Blogs

Egypt shows why you can’t buy friendship

Scott Bradshaw's picture

The United States bribed Egyptian dictator Hosni Mubarak and his predecessors for decades, giving their government up to $1.3 billion annually to help maintain a well-equipped military. Our stated objective was to insure stability in the region. Stability is code for “hold the people down, keep the Suez Canal open, and honor the treaty with Israel.” Read More»

Judy, the sad girl

Ronda Rich's picture

The other day I took a shortcut down a back road, the likes of which I had not seen since I was a child in petticoats and Mary Janes and rode the big, yellow schoolbus.

The road was dirt and gravel back then, twisting sharply from corner to corner as it wound itself around mostly pastures and creeks. There were, perhaps, three houses on the road, one of which was a white clapboard farm house with a front porch, steep steps and a postage stamp-sized front yard. Read More»

The multiple ways the new Obamacare law may affect you in 2011

Sally C. Pipes's picture

A federal judge recently ruled President Obama’s healthcare law unconstitutional. The U.S. Supreme Court will no doubt have to settle the matter, but several of the reform package’s most damaging provisions have already taken root.

For starters, the new law effectively stops the construction of physician-owned hospitals throughout the country — even as it extends government-subsidized insurance coverage to tens of millions of new patients. Read More»

Remembering Jack Bush, ‘a damn good Dog’

Loran Smith's picture

At the conclusion of the graveside service at Oconee Hill cemetery, where many Georgia football lettermen are interred, Jack Bush’s son-in-law John Parker stood up and invited all those in attendance to a reception, noting that it would be “Jack Bush’s last tailgate party.”

When friends gathered at the Sexton House at the entrance to the cemetery, there was a sign, noting that it was a tailgate party in memory of one of Georgia’s most loyal friends who best could be described as a Damn Good Dog. Read More»

Ask Father Paul - 02/23/11

Father Paul Massey's picture

Answers to your questions about life, religion and the Bible

Pastors get some of the most interesting questions from people they meet and people in their congregations. Here are a few that I have gotten during my ministry and via e-mail for this column. Read More»

The perfect parent

Greg Moffatt's picture

Her son was only eighteen months old. He was a feisty child with quite a temper, but otherwise perfectly normal. Even his temper was well within the normal range of emotions for a child his age. Mom was new at the job and deathly afraid of making a mistake. I walked her to the door of my office and she looked up at me with the most desperate eyes.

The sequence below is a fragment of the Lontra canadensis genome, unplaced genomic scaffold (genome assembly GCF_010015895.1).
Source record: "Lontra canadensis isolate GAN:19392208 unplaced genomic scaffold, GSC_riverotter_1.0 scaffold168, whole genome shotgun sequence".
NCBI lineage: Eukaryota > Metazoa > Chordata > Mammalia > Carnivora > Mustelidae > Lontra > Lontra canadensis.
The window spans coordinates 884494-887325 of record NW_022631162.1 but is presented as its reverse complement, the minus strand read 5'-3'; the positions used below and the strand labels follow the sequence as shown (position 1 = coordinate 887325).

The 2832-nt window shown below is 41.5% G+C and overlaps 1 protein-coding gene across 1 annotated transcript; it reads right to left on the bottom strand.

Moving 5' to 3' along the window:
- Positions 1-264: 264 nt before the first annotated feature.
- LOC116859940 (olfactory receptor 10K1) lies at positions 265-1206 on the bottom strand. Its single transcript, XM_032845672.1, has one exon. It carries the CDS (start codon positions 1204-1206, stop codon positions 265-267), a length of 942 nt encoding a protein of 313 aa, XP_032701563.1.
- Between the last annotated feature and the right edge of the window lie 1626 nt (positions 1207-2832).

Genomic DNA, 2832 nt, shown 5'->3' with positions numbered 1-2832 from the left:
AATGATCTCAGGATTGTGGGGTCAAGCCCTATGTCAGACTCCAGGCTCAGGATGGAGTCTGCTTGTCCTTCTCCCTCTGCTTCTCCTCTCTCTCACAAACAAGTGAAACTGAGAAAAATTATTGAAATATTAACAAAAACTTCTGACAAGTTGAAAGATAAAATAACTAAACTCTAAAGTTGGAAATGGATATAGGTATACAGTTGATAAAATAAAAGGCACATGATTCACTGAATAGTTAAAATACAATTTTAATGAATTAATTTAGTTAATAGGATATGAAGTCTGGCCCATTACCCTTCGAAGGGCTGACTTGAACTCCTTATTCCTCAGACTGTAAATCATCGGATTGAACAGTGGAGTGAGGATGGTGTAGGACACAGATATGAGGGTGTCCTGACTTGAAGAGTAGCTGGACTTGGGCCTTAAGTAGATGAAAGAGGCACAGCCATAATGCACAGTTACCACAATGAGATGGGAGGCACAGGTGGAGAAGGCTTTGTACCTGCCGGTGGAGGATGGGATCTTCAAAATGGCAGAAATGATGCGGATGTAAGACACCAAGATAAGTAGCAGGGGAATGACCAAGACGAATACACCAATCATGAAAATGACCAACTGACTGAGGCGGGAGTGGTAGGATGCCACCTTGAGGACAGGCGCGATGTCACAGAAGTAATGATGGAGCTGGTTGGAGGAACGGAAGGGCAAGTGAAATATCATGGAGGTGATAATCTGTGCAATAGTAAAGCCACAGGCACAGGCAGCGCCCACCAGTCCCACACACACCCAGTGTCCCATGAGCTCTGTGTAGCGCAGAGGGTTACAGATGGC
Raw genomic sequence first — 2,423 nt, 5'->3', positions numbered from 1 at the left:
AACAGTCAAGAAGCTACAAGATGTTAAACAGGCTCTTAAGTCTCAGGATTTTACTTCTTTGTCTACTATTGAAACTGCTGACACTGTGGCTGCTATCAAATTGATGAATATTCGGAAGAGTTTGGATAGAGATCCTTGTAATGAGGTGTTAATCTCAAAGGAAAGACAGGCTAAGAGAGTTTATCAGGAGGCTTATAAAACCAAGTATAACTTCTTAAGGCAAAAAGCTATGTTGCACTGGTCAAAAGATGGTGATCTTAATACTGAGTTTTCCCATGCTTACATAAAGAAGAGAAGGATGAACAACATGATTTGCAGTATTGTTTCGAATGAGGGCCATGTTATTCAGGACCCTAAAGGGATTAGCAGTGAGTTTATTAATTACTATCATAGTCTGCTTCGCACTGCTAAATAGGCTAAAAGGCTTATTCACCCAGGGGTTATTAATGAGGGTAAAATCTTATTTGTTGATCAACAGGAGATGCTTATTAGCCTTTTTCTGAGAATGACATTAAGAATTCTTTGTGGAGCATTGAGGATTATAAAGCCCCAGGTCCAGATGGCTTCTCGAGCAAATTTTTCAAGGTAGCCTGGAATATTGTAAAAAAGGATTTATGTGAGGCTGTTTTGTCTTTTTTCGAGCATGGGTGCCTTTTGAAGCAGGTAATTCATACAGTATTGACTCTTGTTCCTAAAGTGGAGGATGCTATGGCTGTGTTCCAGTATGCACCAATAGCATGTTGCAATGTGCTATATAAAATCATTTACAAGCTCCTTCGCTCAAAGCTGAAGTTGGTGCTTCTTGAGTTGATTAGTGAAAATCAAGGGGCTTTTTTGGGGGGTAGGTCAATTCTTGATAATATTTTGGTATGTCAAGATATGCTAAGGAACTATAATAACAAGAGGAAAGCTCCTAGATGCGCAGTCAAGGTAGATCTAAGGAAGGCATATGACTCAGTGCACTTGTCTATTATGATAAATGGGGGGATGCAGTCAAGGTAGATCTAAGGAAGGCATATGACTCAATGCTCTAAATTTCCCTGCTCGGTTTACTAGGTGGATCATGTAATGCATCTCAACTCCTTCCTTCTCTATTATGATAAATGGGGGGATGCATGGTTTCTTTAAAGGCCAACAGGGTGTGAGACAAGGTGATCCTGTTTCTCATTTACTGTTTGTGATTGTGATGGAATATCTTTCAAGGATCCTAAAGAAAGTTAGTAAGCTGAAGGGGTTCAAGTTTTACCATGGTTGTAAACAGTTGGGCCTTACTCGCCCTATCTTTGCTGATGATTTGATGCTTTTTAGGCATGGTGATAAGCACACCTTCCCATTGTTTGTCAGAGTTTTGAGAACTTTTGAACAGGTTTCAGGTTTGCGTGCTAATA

“I just want to be a perfect parent,” she said. “I know I’ll make mistakes, but I don’t want to make any big ones.” Read More»

Peachtree City UPDATES - Week of Feb. 21, 2011

Betsy Tyler's picture

Flat Stanley visits PTC, stormwater bills and credit applications, Georgia Work Ready program, and more . . . Read More»

It done got complicated

Rick Ryckeley's picture

Mrs. Newsome would have a duck fit over the title of this story. She was my tenth-grade English teacher at Briarwood High School, home of the Mighty Buccaneers. After berating me once again about how I, single-handedly, hath destroyed the Queen’s English, she would quickly follow up by asking, “And just how does a duck have a fit?” Read More»

Taming the telephone

David Epps's picture

I am grateful that we live in the modern technological age. Growing up in East Tennessee, I had first-hand experience with outhouses, homes without air conditioning, telephone party lines, dirt and gravel roads, three channels on the black and white TV, and putting clothes outside on the line to dry. I agree with Carly Simon who once sang, “These are the good old days.” Read More»

How bad is it? Well, just let me tell you . . .

Cal Beverly's picture

Just for fun, here is a gleaning of opinions that go under the general headings of “How bad is ...?” and “What now?”

How bad is our national jobless situation? This from Mort Zuckerman of U.S. News and World Report:

“Altogether, the 9 percent headline figure is an illusory portrait of the situation across the country, representing 13,863,000 men and women out of work. What happens if you add to that the 8.4 million ‘involuntary’ part-time employed, whose hours have been cut back? Then you get a household unemployment rate slightly under 17 percent. ... Read More»